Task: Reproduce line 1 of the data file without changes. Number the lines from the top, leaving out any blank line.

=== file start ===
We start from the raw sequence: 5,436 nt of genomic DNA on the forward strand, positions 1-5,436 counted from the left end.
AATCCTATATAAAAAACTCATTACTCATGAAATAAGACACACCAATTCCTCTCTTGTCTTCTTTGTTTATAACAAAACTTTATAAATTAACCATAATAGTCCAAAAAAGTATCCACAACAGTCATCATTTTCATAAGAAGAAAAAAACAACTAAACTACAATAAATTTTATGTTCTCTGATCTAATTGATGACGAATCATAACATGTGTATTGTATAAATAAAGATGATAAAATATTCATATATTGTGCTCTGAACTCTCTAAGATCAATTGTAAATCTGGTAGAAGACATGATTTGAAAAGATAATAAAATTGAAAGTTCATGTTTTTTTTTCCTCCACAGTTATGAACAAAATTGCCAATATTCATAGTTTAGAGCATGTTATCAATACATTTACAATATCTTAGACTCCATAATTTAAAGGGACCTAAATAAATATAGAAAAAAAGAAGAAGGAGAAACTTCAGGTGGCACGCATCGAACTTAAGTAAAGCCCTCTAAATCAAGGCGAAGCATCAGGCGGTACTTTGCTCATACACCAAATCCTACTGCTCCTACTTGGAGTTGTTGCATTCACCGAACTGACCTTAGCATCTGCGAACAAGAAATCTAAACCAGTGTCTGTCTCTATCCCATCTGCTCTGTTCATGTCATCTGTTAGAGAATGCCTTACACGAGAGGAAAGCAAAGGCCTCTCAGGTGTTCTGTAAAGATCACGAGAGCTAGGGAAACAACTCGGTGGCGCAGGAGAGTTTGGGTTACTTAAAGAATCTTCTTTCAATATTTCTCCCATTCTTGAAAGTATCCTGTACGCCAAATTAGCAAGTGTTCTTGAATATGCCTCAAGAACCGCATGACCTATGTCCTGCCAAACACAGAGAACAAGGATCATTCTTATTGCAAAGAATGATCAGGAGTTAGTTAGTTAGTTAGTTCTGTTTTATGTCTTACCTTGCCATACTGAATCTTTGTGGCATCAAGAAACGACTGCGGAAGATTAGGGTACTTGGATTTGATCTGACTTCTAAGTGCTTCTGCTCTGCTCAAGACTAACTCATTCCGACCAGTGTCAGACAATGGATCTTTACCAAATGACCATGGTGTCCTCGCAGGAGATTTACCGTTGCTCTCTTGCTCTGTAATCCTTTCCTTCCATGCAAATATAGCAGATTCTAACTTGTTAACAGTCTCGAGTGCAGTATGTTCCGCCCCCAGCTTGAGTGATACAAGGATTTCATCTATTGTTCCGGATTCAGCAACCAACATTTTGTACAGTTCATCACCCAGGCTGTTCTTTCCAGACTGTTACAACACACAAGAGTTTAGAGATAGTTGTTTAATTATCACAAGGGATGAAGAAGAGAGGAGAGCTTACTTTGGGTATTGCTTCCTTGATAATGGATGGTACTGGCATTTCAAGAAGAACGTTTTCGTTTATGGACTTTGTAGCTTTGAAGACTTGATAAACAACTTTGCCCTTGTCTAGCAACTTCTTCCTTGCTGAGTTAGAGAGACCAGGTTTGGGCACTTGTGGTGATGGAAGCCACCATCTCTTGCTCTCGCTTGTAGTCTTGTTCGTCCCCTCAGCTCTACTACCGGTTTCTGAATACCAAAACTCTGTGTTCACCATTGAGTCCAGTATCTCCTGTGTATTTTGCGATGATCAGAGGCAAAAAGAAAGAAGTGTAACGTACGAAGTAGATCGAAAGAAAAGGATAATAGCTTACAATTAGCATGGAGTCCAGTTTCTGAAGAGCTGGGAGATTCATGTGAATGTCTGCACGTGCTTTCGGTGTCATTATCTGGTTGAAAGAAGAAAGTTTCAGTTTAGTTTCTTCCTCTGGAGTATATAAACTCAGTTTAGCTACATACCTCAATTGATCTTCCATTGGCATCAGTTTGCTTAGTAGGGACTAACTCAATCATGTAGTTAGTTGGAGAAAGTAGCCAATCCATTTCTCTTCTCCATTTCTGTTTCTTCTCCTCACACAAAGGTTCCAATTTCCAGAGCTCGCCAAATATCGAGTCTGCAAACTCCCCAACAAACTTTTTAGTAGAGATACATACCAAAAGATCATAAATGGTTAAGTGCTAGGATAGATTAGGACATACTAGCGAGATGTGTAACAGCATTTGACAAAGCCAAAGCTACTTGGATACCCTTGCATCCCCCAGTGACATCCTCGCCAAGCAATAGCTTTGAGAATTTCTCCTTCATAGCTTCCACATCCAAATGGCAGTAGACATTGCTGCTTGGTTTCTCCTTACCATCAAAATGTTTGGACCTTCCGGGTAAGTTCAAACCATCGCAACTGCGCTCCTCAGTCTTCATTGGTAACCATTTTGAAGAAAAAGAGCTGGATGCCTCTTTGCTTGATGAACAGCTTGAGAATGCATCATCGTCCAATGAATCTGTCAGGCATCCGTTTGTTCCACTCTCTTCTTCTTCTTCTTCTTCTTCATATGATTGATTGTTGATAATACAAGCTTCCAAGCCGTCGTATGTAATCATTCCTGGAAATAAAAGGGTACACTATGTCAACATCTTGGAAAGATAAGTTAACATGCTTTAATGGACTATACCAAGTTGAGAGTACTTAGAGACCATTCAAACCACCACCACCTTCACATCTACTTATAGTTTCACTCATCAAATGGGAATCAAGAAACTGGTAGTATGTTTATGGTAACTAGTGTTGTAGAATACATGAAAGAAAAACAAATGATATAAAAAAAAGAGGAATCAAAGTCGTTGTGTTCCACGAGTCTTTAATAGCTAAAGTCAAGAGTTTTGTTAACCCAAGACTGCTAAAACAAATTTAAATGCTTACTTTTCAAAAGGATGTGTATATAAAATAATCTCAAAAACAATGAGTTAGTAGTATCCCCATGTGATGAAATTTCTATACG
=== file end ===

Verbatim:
We start from the raw sequence: 5,436 nt of genomic DNA on the forward strand, positions 1-5,436 counted from the left end.